Twitter Is Changing Its Privacy Policy To Inform Users That Sending Or Leaking Private Photos Is Punishable By Being Perma-Banned From The Platform

Twitter has updated its privacy policy and community guidelines, making the platform’s stance against sharing private images and videos much more rigid.

Of course, one wonders why that wasn’t ever the case in the first place. You have an online platform that’s harboring literal millions upon millions of users, and setting up a rule against sharing private images was just dreamt up? I had no idea that such an elaborate addition to Twitter’s privacy policy only took a meager 15 years to implement. Quite a brilliant strategy, really, I’m sure that users across the platform, who were already feeling so very safe and secure (especially non-white individuals), will only feel more empowered and emboldened online. Since, after all, all that it takes to stop someone dead in their private photo stealing and sharing sprees is to firmly cross your hand and say “stop it”. Twitter’s got it all figured out, and everyone else can just sit back and relax.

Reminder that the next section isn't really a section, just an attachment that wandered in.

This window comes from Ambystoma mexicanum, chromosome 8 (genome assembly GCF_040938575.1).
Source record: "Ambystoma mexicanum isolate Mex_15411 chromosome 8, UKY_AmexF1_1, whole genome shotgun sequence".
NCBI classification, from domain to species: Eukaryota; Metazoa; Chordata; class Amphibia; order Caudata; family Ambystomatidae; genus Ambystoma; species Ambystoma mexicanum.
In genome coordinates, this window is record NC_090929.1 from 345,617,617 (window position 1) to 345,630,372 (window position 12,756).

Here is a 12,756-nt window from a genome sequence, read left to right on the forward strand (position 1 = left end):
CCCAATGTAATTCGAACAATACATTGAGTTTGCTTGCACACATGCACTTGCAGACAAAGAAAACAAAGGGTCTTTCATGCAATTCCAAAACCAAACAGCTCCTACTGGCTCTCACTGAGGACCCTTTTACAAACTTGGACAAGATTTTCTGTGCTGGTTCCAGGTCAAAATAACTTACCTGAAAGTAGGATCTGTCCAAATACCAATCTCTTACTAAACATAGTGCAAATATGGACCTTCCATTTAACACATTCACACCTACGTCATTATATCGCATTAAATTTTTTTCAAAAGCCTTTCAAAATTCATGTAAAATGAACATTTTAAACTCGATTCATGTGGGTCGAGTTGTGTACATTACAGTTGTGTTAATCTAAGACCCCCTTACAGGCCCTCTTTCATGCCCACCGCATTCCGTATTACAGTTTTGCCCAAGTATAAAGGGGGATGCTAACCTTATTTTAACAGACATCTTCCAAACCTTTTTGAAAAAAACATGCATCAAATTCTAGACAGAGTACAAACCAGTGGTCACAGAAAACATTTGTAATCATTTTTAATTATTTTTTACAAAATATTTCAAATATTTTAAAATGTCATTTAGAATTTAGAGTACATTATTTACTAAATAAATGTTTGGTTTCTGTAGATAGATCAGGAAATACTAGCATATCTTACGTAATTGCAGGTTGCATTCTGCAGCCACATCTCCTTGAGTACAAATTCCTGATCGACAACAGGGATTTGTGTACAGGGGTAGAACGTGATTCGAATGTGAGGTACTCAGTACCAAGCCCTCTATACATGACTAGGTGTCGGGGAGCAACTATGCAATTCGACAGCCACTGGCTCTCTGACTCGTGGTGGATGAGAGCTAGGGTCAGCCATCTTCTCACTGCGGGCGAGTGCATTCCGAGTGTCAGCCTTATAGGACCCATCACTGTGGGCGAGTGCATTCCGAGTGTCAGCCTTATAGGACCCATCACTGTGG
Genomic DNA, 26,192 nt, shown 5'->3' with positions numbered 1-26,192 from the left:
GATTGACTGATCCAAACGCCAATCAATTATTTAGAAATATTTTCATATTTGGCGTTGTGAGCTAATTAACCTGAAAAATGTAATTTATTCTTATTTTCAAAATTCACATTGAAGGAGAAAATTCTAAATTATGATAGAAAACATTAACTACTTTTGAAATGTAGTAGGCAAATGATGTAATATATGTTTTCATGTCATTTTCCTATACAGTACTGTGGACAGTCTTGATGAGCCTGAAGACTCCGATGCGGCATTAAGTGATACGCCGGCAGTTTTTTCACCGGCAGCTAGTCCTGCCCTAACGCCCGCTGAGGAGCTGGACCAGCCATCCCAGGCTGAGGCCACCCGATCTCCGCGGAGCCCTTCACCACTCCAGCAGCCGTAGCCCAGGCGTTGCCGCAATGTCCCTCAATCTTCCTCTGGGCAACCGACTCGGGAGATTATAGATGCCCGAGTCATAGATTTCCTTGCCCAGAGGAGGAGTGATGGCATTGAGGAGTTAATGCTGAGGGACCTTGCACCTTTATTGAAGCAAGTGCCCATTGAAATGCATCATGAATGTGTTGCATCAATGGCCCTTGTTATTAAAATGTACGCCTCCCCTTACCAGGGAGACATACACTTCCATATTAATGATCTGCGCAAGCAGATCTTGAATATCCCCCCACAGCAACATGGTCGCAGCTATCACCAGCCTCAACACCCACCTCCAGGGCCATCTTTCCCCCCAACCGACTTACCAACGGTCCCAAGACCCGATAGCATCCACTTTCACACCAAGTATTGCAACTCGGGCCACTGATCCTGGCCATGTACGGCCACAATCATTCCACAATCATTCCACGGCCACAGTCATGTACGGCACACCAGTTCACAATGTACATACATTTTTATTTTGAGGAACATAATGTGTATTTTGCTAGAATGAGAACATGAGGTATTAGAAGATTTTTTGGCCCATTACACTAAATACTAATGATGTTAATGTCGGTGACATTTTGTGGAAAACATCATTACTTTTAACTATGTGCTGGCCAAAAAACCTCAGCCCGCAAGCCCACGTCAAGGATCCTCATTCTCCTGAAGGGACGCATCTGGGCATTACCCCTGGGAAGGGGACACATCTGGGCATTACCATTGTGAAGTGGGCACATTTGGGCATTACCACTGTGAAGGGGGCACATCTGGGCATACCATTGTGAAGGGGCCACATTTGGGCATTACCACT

If the sardonic undertones of my previous paragraph weren’t glaringly obvious, I apologize to my readers for speaking in sub-text. Allow me to rectify this error by explicitly stating that Twitter’s privacy policy update is nothing more than a meaningless grab at attention and social credit. By doing perhaps even less than the bare minimum, the social media platform wants to jump in on the good side of its community. Imagine taking 15 years to realize that a very scary and real problem exists on your platform. People have had personal pictures, videos, and other such information leaked to the public so many times over such platforms. This sort of mental damage can prove to be debilitating to an individual, especially since many afflicted individuals happen to be high school students surrounded by a clique of teenagers who haven’t developed empathy yet.

Twitter’s response to the problem happens to be very simplistic, to use a kinder adjective. A more accurate one would be lazy, or dumb, but let’s move on. The platform seems to be content in just announcing to users that DM’ing private photos of anyone is bad and should not be done. Twitter has made no pledge to integrate any measures that can limit, if not fully stop, such messages from going around. All it did was announce that privacy invasion is bad, and pat themselves on the back as the rest of the community shrugged their shoulders and went on back to work.
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